Kenner's Blythe Doll Takes on New Life in Japan
Girls of a certain age may remember playing with Blythe, a big-headed doll introduced by American toy company Kenner in 1972. A generation later, Blythe has taken on a new life in far-off Japan. Blythe's most devoted Japanese fans hold her in such deep esteem, one might liken it to mania!
Got an original Kenner Blythe stashed away in your attic or basement? Well, you may be shocked to know how valuable she is today to legions of Japanese fans.
An original in excellent condition can sell for thousands of dollars, and there is a thriving online marketplace for Blythe parts, clothes, even mohair used by fans to make Blythe wigs! How do I know this? My wife has two Takara (Japanese) Blythes and a small “Petit Blythe” in Gothic Lolita regalia who rests on a small inflatable sofa in our living room cabinet. Sweet!
Besides the oversized head, Blythe dolls had color-changing eyes – a unique feature activated by pulling a string at the back of her head. The doll's eyes would also blink when tipped forward.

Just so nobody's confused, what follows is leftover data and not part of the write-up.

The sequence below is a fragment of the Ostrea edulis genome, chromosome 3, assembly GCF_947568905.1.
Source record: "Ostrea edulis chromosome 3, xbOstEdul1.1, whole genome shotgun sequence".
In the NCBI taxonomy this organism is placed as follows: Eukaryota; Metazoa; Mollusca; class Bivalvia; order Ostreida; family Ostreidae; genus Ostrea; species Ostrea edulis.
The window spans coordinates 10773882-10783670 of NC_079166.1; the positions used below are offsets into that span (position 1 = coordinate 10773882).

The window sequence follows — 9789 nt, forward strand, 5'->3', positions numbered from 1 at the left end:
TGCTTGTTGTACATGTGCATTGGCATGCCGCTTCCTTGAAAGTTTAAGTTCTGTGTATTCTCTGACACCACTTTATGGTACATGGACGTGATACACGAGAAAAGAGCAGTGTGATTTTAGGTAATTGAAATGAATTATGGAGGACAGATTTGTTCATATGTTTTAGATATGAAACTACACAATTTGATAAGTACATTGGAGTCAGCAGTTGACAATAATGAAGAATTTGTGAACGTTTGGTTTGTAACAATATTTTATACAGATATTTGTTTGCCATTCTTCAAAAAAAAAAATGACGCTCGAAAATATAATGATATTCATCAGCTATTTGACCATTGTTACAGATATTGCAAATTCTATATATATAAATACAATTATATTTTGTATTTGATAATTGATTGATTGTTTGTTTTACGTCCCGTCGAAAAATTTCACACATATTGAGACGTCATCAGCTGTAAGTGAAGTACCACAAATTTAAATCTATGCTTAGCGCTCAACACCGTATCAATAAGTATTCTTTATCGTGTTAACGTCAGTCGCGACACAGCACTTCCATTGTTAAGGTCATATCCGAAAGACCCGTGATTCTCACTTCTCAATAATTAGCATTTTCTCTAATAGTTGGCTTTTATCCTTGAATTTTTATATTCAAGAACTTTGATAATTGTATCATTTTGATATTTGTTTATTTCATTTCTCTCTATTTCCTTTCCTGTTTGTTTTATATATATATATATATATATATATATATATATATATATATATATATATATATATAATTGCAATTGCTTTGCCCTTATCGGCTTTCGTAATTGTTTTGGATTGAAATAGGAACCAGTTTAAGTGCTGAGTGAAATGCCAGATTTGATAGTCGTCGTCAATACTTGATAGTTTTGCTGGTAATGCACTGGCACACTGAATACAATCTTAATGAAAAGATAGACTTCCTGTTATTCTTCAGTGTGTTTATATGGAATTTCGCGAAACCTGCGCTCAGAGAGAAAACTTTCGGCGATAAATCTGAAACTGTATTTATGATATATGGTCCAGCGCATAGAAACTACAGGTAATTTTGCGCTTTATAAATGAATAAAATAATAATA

Kenner sold Blythe for just one year, 1972, then stopped due to poor sales. About 10 years ago though, Blythe was featured in a series of ads for Parco stores in Japan, sparking a somewhat surprising boom that shows little sign of fading.
Japanese toy company Takara has released more than 100 editions of their “NEO” Blythe (modeled closely on the original) since 2001, helping to satisfy the huge demand for dolls from Japanese Blythe devotees.
One of these fans is Takahito, whose haunting cute/creepy images are featured in this article. Takahito posed several Blythes at the otherworldly Tottori sand dunes in Japan, dubbing the photo set “Planet of the Blythes”. I don't know about you, but they remind me of the images beamed back to Earth from the Mars rovers.
In viewing Takahito's photos, it's easy to understand both the timeless appeal of Blythe and the obvious affection Blythe aficionados like Takahito have for Kenner's big(headed) idea.